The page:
In Our View: WEA Targets Initiative 1240
Union's challenge to charter schools seems to ignore message of the voters
Monday, March 4, 2013
As expected, the teachers union has filed a legal challenge to Washington's new charter school law, Initiative 1240, which was approved by voters last fall. The Washington Education Association was joined by the League of Women Voters of Washington and El Centro de la Raza last week in filing a "legal demand" with the state attorney general, complaining that I-1240 is unconstitutional on several grounds.These groups certainly are within their rights to take this matter to the courts. Everyone on both sides of this issue knew the legal challenge would come. But as we see it, the groups will be hard-pressed to convince any judicial authority that charter schools should not be allowed in Washington. Start with the fact that the people want charter schools. The initiative passed in a diverse assortment of urban and rural communities, gaining approval in 11 counties west of the Cascades and seven counties in the eastern half of the state.
As for the initiative's constitutionality, the teachers union seems to come up short on several contentions.
One argument cited in a WEA news release last week is that charter schools divert "already insufficient resources away from public school districts." But as Liz Finne of the Washington Policy Center wrote last September in a Citizens' Guide to Initiative 1240, charter schools "do not take funding away from the public education system. Students attending a charter school would be entitled to the same funding they would receive if they attended a conventional public school. … The level of per-student education funding would remain the same."
In fact, I-1240 actually "would increase funding at existing public schools that convert to charter schools." Such converted schools would receive "96 percent of the public education funding to which its students are entitled. In contrast, local public schools on average receive only about 80 percent, with central administrators retaining 20 percent." In charter schools, administrative costs are limited.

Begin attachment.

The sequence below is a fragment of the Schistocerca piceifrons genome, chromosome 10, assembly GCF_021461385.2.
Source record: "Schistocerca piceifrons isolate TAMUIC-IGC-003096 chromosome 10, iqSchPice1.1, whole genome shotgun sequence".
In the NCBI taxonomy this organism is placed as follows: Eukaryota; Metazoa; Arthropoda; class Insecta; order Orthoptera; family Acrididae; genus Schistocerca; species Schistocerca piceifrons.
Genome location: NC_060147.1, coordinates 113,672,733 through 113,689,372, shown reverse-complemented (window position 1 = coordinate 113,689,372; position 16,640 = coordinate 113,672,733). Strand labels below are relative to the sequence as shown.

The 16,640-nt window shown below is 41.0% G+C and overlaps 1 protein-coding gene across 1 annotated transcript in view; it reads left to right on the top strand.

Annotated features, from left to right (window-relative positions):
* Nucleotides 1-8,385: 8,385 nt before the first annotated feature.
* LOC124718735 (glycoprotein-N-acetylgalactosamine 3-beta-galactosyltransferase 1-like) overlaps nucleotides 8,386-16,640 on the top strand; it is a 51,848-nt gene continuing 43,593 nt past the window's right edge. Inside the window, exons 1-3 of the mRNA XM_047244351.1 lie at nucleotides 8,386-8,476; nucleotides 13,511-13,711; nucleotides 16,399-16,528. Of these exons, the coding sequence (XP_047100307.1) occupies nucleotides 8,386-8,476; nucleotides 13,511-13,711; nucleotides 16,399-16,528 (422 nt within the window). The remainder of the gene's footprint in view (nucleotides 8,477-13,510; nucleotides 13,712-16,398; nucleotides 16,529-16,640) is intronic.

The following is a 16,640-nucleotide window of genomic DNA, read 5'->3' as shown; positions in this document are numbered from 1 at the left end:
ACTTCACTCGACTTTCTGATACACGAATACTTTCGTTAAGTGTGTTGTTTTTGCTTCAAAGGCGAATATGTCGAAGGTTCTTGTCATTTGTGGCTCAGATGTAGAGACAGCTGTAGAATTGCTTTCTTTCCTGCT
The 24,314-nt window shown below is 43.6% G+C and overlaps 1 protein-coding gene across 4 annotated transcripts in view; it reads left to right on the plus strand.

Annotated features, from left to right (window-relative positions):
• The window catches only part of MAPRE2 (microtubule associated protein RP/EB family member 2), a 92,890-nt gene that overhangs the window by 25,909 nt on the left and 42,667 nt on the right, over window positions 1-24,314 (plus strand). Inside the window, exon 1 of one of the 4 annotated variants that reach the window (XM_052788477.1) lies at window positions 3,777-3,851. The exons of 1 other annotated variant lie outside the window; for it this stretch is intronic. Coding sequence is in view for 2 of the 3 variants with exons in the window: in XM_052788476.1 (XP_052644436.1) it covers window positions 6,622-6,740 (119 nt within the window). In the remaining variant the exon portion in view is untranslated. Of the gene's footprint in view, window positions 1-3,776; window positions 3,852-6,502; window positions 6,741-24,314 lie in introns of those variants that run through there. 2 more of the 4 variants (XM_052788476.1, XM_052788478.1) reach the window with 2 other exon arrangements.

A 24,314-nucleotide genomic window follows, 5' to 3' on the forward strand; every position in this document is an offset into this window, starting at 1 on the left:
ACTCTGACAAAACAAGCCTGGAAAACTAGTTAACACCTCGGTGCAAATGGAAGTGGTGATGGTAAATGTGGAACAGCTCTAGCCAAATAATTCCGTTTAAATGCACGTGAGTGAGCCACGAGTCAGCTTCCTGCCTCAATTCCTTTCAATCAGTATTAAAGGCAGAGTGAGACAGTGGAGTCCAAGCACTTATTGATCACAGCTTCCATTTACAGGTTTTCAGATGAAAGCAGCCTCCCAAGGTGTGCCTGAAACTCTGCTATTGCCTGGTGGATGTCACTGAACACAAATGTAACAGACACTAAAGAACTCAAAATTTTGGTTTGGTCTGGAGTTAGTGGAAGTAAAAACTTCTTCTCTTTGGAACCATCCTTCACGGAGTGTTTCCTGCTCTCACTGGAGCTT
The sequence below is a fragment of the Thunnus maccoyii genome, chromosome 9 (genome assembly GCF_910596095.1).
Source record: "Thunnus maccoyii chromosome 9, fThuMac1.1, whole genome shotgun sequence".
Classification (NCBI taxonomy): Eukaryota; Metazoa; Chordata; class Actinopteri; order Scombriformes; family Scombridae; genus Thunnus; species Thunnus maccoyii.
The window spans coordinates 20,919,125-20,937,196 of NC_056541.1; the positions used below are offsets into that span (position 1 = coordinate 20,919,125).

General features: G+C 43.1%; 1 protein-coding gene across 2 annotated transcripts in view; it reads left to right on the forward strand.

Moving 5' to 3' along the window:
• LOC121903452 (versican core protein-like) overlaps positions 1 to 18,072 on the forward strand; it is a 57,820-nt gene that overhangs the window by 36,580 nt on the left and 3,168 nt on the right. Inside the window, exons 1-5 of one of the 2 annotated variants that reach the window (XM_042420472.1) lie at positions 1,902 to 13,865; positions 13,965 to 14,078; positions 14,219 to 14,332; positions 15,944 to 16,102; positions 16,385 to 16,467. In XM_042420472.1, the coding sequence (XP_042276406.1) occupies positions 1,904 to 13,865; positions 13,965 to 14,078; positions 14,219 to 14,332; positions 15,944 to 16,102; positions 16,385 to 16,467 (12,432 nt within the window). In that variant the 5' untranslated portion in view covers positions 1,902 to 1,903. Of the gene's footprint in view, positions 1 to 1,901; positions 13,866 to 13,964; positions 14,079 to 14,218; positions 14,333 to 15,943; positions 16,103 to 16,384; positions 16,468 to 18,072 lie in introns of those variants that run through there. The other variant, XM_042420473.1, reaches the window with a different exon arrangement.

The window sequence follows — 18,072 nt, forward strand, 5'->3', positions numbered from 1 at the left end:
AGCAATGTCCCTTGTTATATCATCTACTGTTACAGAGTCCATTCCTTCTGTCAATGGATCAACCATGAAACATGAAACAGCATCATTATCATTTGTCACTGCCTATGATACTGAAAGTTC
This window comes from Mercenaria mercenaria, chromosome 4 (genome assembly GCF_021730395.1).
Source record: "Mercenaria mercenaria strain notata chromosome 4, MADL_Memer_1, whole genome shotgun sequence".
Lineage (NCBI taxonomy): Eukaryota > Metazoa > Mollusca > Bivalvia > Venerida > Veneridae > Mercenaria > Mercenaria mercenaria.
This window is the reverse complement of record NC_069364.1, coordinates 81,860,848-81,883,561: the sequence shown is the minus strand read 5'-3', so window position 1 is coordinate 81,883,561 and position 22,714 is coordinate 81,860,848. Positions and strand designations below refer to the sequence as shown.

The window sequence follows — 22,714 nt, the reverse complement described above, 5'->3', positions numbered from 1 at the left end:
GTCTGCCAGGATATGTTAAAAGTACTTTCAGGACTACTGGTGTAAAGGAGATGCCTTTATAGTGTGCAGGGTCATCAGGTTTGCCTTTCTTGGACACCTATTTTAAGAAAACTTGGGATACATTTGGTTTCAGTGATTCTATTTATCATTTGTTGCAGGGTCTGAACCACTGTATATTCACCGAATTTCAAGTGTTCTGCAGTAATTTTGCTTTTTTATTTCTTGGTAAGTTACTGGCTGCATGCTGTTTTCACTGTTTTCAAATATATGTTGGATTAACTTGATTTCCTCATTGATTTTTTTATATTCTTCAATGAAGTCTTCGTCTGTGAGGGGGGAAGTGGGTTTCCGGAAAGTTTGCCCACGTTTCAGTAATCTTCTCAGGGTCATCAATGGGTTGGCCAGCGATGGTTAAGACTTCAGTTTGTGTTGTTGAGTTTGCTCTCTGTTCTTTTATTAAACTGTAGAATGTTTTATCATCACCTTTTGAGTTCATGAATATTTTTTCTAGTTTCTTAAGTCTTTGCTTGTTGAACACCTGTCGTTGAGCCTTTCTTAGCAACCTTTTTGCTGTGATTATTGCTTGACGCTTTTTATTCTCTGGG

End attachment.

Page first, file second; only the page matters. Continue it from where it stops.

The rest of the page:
Another complaint by WEA is that I-1240 "unconstitutionally diverts funding that is restricted to use for public common schools to private charter schools that are not subject to local voter control." Finne, though, reminds us that charter schools "are public schools; they are tuition free and open to all students." As for local voter control, I-1240 "makes no changes in the way school boards are elected or the way conventional public schools are administered," Finne wrote. Charter schools "would be authorized by locally elected school boards or by a state commission appointed by elected representatives."
The language of the initiative, WEA contends, is "unconstitutionally vague." But our review of the document reveals it as thoroughly addressing all pertinent issues, based on research from charter school programs in 41 states. Finne claims that "no state has repealed its charter school law," and there are long lines of students trying to get into public charter schools. Part of that appeal is substantiated by numerous studies showing, according to Finne, that "allowing a limited number of charter schools within public education would improve learning outcomes, reduce the dropout rate and open new learning opportunities for children, especially in communities that are underserved by the current education system."
Of course, those noteworthy goals are not typically the main focus of the teachers union. Promotion of the union is paramount. We trust that reality will reveal itself in any legal challenge.